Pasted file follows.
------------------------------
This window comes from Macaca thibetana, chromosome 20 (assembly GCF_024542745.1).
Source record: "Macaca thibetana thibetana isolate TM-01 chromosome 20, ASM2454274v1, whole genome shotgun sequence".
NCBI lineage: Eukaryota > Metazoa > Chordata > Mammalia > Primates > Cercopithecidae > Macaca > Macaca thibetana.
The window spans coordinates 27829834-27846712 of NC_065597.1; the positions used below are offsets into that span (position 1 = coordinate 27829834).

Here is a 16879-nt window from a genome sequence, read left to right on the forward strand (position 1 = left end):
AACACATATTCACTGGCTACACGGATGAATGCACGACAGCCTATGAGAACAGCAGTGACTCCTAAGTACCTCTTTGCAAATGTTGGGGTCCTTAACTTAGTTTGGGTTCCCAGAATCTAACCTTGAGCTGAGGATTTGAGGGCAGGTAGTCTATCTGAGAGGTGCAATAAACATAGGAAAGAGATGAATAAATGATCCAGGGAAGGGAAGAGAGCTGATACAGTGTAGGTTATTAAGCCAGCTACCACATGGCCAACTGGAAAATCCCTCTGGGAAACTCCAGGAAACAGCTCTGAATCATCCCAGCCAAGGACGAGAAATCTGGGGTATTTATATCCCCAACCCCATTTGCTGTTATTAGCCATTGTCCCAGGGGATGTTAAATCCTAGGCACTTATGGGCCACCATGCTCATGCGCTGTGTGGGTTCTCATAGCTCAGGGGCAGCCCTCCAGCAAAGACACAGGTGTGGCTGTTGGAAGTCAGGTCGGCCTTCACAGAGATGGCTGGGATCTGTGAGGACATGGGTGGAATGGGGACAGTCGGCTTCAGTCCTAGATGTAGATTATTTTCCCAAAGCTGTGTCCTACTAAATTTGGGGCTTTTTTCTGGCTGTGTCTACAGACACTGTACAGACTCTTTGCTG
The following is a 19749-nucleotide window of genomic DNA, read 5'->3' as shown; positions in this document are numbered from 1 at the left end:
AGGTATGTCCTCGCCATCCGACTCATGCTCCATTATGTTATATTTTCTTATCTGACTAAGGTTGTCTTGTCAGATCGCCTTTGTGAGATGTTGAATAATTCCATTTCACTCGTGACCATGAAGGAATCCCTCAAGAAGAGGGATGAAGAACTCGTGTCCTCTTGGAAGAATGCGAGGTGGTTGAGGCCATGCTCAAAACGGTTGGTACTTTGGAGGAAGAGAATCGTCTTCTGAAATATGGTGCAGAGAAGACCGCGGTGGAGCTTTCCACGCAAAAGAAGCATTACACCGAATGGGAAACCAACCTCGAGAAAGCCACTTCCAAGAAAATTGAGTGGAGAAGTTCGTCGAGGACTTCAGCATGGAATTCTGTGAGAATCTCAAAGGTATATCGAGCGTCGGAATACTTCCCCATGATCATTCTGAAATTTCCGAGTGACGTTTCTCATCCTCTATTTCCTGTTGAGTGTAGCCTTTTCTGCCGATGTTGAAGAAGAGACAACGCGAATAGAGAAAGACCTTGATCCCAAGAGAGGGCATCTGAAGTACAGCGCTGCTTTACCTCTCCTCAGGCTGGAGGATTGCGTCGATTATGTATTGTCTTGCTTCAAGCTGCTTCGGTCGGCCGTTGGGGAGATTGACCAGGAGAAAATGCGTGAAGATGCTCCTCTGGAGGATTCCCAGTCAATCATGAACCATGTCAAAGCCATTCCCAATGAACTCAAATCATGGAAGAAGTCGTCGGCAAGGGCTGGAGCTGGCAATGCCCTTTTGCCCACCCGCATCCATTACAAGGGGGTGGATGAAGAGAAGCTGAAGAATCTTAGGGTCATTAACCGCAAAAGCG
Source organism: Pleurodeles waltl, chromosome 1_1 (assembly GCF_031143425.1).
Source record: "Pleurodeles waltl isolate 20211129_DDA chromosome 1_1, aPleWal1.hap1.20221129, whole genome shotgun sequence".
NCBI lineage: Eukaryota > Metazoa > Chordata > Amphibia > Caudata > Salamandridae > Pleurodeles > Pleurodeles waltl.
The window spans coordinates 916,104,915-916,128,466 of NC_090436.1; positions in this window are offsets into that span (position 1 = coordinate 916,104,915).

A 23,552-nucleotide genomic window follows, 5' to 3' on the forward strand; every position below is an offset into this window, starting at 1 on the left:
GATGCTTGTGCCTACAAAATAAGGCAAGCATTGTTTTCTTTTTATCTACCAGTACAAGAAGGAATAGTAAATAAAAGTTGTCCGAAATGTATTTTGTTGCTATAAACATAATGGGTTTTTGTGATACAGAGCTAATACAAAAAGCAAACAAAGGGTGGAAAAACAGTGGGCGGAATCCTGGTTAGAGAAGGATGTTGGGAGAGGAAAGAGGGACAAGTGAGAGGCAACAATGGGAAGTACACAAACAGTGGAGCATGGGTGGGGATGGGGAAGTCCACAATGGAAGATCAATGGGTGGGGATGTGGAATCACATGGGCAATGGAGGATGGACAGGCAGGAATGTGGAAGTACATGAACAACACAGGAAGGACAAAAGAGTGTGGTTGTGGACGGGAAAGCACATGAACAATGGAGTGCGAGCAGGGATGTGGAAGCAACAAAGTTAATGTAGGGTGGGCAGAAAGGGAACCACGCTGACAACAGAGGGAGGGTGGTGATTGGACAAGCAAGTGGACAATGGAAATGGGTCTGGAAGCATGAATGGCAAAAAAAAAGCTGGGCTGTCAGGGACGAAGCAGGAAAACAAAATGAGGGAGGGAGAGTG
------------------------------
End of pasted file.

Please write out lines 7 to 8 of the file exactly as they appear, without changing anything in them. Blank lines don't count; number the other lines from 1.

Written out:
The following is a 19749-nucleotide window of genomic DNA, read 5'->3' as shown; positions in this document are numbered from 1 at the left end:
AGGTATGTCCTCGCCATCCGACTCATGCTCCATTATGTTATATTTTCTTATCTGACTAAGGTTGTCTTGTCAGATCGCCTTTGTGAGATGTTGAATAATTCCATTTCACTCGTGACCATGAAGGAATCCCTCAAGAAGAGGGATGAAGAACTCGTGTCCTCTTGGAAGAATGCGAGGTGGTTGAGGCCATGCTCAAAACGGTTGGTACTTTGGAGGAAGAGAATCGTCTTCTGAAATATGGTGCAGAGAAGACCGCGGTGGAGCTTTCCACGCAAAAGAAGCATTACACCGAATGGGAAACCAACCTCGAGAAAGCCACTTCCAAGAAAATTGAGTGGAGAAGTTCGTCGAGGACTTCAGCATGGAATTCTGTGAGAATCTCAAAGGTATATCGAGCGTCGGAATACTTCCCCATGATCATTCTGAAATTTCCGAGTGACGTTTCTCATCCTCTATTTCCTGTTGAGTGTAGCCTTTTCTGCCGATGTTGAAGAAGAGACAACGCGAATAGAGAAAGACCTTGATCCCAAGAGAGGGCATCTGAAGTACAGCGCTGCTTTACCTCTCCTCAGGCTGGAGGATTGCGTCGATTATGTATTGTCTTGCTTCAAGCTGCTTCGGTCGGCCGTTGGGGAGATTGACCAGGAGAAAATGCGTGAAGATGCTCCTCTGGAGGATTCCCAGTCAATCATGAACCATGTCAAAGCCATTCCCAATGAACTCAAATCATGGAAGAAGTCGTCGGCAAGGGCTGGAGCTGGCAATGCCCTTTTGCCCACCCGCATCCATTACAAGGGGGTGGATGAAGAGAAGCTGAAGAATCTTAGGGTCATTAACCGCAAAAGCG